One of the toughest questions you have to answer as you approach retirement is when to start taking Social Security. After a recent change disallowed an interesting no-lose strategy, making the right decision is more important than ever -- and could mean thousands of extra dollars for your retirement nest egg.

What's at stake
Unlike Medicare, for which most people become eligible at age 65, Social Security gives you a wide range of options for starting to receive benefits. The benchmark figure for your Social Security payment assumes that you wait until your normal retirement age -- 66 years old for those born between 1943 and 1954 -- before electing to start getting monthly payments.

But you have the flexibility of an eight-year window in deciding exactly when you want benefits to start. With the option of getting benefits as early as age 62, you can start the Social Security cash flow years before your normal retirement age. But doing so will cost you about 6% per year off your monthly benefit -- or a full 25% discount from your payment if you take Social Security right on your 62nd birthday.

In contrast, you can also push benefits off beyond your normal retirement age. If you do that, you can receive extra benefits -- up to 32% more, if you defer from age 66 to the maximum deferral age of 70.

No more cake
Until recently, a little-known provision gave retirees a chance to get a do-over on their benefit decision. Under the provision, you could take benefits early, but then later file a request to withdraw your original application with the Social Security Administration. Then, after that request was approved, you could go back and file a new application based on your older age -- and get higher benefits for life. The cost of doing so was that you had to pay back all the benefits you received -- but you didn't have to pay interest on them, and in some cases, you could even get tax refunds for taxes you paid on your benefits.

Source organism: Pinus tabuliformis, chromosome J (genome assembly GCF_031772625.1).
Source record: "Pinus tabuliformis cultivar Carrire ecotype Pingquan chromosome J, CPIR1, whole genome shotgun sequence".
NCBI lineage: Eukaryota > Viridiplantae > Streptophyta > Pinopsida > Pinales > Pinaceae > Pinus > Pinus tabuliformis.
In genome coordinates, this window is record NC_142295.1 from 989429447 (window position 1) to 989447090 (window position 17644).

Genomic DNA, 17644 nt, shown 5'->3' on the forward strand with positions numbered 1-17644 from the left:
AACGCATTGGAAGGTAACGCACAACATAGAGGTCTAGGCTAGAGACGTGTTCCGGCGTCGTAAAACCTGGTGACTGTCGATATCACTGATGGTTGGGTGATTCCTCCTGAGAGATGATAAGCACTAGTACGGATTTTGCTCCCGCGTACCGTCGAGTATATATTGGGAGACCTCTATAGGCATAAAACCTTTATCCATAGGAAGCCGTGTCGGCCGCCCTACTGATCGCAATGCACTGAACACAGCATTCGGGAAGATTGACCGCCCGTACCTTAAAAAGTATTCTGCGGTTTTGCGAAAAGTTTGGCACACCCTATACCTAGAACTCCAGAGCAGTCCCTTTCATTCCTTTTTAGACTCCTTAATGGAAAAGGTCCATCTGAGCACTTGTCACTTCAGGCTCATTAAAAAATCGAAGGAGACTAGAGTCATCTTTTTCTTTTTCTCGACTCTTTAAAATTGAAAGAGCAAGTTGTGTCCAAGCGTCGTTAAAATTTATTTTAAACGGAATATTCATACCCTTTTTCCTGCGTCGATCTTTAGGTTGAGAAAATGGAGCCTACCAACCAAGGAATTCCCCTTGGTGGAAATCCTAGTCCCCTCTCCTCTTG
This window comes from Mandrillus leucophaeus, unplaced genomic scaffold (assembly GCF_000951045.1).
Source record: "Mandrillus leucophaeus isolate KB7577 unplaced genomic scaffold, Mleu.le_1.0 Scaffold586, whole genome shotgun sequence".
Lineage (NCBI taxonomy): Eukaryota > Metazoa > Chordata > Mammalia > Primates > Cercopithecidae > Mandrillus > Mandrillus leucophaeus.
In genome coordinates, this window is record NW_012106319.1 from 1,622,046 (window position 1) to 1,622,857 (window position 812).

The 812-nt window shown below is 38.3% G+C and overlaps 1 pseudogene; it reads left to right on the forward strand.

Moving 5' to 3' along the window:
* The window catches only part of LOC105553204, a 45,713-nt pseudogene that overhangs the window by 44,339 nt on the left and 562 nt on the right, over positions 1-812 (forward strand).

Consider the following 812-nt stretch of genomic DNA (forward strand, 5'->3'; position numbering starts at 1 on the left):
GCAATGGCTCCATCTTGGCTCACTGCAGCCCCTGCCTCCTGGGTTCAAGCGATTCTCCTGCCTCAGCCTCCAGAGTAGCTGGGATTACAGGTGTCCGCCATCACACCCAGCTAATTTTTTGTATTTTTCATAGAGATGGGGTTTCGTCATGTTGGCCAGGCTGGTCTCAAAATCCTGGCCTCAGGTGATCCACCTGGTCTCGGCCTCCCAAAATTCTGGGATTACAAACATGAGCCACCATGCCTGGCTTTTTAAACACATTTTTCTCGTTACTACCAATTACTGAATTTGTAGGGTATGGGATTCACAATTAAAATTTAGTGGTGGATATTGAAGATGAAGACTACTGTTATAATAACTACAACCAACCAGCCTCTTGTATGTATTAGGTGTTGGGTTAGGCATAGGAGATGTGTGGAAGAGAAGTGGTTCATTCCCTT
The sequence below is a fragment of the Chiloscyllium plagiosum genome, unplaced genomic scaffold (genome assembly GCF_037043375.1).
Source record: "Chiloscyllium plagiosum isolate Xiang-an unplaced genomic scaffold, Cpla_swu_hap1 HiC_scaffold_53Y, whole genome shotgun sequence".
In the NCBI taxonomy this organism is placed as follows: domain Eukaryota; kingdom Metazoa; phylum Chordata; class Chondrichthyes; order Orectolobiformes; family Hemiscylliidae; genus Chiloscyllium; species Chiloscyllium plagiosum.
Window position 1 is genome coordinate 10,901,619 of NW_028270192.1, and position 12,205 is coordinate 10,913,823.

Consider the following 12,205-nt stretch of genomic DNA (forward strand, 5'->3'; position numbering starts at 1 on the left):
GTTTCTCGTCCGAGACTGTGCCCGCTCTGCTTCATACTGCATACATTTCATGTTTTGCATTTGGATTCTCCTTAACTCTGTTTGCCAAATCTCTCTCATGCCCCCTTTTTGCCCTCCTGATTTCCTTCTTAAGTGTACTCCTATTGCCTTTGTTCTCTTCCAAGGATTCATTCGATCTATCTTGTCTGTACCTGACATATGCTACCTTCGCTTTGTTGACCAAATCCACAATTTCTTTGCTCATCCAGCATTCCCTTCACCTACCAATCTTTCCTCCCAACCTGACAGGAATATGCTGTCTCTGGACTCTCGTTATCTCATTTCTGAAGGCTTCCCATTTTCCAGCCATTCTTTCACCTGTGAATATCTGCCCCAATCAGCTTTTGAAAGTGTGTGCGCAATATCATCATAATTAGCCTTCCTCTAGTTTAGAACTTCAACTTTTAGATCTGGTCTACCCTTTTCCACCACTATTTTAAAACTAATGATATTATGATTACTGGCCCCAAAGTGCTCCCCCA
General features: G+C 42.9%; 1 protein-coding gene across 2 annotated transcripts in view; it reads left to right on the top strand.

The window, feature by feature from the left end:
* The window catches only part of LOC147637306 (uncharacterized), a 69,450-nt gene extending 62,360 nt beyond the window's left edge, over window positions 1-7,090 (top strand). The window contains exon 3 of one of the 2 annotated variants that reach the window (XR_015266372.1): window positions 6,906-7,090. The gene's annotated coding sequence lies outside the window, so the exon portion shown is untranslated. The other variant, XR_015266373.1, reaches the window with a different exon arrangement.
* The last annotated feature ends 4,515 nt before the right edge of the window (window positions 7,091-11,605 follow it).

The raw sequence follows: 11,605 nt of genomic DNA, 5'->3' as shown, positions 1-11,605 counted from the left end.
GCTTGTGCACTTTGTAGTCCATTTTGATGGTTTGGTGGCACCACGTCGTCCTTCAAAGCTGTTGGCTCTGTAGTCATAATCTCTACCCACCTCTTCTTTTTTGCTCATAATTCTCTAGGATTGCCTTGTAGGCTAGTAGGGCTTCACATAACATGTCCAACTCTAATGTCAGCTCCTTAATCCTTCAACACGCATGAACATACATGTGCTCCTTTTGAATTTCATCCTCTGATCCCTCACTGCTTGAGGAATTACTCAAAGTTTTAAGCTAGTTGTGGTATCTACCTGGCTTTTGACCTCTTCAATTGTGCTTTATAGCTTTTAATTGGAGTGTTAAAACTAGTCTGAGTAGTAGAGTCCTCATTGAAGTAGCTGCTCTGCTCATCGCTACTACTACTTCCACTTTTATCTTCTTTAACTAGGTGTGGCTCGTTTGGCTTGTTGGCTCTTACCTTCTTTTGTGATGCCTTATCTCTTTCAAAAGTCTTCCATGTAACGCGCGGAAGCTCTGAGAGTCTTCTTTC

Unfortunately for retirees, the Social Security Administration took measures last December to eliminate the do-over provision. So now, you're back to having to make a smart decision the first time around.

How should you decide?
A recent actuarial study took a new look at this question with a greater amount of detail than you'll usually see in such studies. Often, people just look at the raw dollar amount they receive under various options and calculate a "break-even" point based on those payments. If you expect to live beyond that break-even age, you should wait to receive benefits; but if you expect to have a short lifespan, then taking early benefits is smarter.

What the better survey does, though, is look at the return on the money that early electors receive. By incorporating returns, you get a range of break-even ages, ranging from age 82 if your assets earn 5% annually to age 89 if they earn 8%.

The true answer, then, depends on what you expect to do with early benefit money. If you expect to be one of the few risk-tolerant retirees who continue to invest aggressively during retirement, then you might want to take early benefits and invest them in a basket of higher-growth plays including Vanguard MSCI Emerging Markets (NYSE: VWO), and the small-cap ETF iShares Russell 2000 Growth (NYSE: IWO). Fast-growing individual stocks such as yoga apparel retailer lululemon athletica (Nasdaq: LULU) and family tracker (Nasdaq: ACOM) could also fit well with this strategy, although they certainly aren't guaranteed slam-dunk winners.

But if you're more conservative, then waiting to take benefits later may be the smarter move. Stocks like Colgate-Palmolive (NYSE: CL), McDonald's (NYSE: MCD), and Chevron (NYSE: CVX) may have plenty of attractive attributes, but you shouldn't count on them necessarily to produce the top returns that would justify taking early benefits.

Make the smart move
Of course, the decision on when to take Social Security benefits hinges on other factors as well, including how long you expect to work, your health, and whether you have a spouse whose benefits will depend on the decision you make. The key, though, is realizing that in many ways, when you start getting monthly Social Security payments is just another investing decision, and by treating it like one, you're more likely to make the right move when the time comes.

If you're trying to retire rich, you need to know the basics. Our 13 Steps to Investing Foolishly will get you on track to a great financial plan in no time.